DART Mission: ‘Railcars’ Material Released After NASA Spacecraft Hits Asteroid

DART Mission: ‘Railcars’ Material Released After NASA Spacecraft Hits Asteroid

DART Mission: ‘Railcars’ Material Released After NASA Spacecraft Hits Asteroid

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When NASA’s Double Asteroid Redirection Test spacecraft crashed into the tiny asteroid Dimorphos, the impact certainly left its mark.

The intentional collision, which occurred Sept. 26 as a test of asteroid deflection technology, displaced more than 2 million pounds (1 million kilograms) of rock and dust from the asteroid into space. Scientists estimate that it was enough material to fill about six or seven railroad cars.

The insights gained from the collision are helping scientists understand how this planetary defense technique could be used in the future. That’s if an asteroid is ever found to be on a collision course with Earth.

Neither Dimorphos, nor the larger asteroid Didymos that it orbits, poses a threat to Earth, but the system has made target practice excellent.

New findings and images of the impact were shared Thursday at the American Geophysical Union Fall Meeting in Chicago.

“What we can learn from the DART mission is all part of NASA’s overall work to understand asteroids and other small bodies in our Solar System,” said Tom Statler, DART program scientist at NASA, in a statement.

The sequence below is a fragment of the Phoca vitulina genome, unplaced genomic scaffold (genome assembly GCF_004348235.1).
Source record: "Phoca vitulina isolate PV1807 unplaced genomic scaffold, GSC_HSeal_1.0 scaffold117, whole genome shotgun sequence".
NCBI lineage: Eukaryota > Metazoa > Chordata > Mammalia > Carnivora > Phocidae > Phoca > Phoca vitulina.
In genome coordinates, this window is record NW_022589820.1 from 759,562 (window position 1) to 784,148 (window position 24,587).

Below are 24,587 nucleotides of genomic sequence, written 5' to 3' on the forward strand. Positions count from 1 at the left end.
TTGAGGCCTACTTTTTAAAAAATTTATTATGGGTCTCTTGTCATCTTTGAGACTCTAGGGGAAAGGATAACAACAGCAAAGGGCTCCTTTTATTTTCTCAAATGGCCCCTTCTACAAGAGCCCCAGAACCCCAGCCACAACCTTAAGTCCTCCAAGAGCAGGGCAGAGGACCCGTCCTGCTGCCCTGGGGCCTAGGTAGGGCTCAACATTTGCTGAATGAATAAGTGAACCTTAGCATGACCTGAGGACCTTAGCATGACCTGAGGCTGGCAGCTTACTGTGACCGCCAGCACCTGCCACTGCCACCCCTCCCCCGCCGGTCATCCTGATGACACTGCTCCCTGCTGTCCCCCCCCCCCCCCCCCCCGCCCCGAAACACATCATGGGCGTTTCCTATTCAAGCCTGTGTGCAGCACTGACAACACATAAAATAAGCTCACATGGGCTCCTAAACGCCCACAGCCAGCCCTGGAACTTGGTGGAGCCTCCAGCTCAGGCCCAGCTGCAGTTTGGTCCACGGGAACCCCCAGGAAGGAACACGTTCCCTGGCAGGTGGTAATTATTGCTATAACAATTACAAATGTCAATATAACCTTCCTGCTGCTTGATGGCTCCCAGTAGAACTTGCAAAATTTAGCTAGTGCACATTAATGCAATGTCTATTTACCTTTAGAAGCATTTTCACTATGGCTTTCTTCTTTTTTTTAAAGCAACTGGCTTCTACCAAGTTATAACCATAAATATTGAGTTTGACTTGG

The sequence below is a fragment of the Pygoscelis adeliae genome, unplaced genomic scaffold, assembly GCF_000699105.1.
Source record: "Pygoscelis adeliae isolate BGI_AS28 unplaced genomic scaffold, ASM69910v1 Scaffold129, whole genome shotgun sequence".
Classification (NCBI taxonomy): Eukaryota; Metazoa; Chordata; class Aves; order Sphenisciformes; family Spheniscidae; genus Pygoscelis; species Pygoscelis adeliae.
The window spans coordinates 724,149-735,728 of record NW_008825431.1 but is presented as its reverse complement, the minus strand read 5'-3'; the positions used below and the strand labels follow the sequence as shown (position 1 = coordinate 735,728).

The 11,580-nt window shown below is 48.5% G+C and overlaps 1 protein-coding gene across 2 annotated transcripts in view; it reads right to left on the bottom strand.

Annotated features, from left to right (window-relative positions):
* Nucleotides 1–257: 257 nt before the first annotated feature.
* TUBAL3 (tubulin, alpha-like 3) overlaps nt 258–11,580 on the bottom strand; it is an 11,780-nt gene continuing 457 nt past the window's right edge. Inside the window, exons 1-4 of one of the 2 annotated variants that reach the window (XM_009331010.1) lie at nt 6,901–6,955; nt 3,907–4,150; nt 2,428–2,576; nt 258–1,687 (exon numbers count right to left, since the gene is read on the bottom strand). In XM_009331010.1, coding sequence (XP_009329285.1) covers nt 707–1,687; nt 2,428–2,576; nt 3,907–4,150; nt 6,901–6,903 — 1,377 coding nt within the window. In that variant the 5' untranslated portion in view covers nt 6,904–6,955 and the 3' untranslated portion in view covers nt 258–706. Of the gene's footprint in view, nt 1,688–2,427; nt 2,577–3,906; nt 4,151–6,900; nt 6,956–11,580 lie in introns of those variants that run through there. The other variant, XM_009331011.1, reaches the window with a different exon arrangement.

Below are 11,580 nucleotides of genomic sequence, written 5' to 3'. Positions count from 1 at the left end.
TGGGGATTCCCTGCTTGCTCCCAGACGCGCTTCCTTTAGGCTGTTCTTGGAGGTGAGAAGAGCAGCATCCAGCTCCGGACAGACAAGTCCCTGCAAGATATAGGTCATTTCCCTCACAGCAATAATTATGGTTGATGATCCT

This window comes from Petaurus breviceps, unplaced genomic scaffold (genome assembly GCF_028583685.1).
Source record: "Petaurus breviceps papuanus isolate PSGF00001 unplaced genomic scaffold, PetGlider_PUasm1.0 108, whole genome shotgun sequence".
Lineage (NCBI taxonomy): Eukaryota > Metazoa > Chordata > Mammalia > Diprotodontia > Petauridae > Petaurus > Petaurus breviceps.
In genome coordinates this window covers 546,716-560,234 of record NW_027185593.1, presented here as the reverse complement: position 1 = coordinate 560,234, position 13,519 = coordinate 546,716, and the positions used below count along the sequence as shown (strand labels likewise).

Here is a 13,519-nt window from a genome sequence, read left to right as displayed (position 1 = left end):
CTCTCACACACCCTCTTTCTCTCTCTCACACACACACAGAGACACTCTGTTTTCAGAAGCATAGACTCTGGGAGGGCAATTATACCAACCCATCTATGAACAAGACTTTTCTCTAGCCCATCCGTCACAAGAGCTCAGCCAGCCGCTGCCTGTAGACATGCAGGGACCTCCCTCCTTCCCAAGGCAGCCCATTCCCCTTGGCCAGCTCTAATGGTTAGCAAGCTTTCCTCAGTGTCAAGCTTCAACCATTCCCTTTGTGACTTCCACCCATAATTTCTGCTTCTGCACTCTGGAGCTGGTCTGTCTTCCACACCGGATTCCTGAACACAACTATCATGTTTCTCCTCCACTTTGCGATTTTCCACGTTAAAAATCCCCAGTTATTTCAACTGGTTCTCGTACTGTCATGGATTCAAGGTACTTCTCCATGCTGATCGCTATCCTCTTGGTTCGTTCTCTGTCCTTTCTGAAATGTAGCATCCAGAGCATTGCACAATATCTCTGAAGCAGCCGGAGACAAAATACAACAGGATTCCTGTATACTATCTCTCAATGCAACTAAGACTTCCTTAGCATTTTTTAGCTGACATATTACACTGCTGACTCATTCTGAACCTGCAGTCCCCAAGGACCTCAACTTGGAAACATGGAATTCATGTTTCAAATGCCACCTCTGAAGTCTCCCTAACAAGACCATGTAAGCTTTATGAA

“The asteroid impact was just the beginning. We now use the observations to study what these bodies are made of and how they formed, as well as how to defend our planet if ever an asteroid is headed our way.”

Astronomers captured this image of the Didymos system on Nov. 30 using the Magdalena Ridge Observatory in New Mexico.

Images captured by space and ground-based telescopes before and after the impact are helping scientists piece together what happened when the spacecraft slammed into Dimorphos at about 14,000 miles per hour (22,530 kilometers per hour).

The DART team calculated that the momentum transfer when the spacecraft hit the asteroid was 3.6 times greater than if the asteroid had absorbed the spacecraft and no material had erupted from the surface. The momentum created when Dimorphos’ surface material erupted into space helped move the asteroid more than the spacecraft did, the researchers said.

“Momentum transfer is one of the most important things we can measure, because this is information we would need to develop an impact mission to deflect a threatening asteroid,” said Andy Cheng, Johns Hopkins DART investigative team. Applied Physics Laboratory in Laurel, Maryland, in a statement.

“Understanding how a spacecraft impact will change an asteroid’s momentum is key to designing a mitigation strategy for a planetary defense scenario.”

The Italian LICIACube CubeSat captured these images about 3 minutes after the DART impact on Dimorphos.

The DART mission successfully changed the trajectory of asteroid Dimorphos, marking the first time humanity has intentionally changed the motion of a celestial object in space.

Before impact, it took Dimorphos 11 hours and 55 minutes to orbit Didymos. Now, it takes Dimorphos 11 hours and 23 minutes to go around Didymos. The DART spacecraft changed the lunar asteroid’s orbit by 32 minutes.

Initially, astronomers expected that DART would be successful if it shortened its trajectory by 10 minutes.

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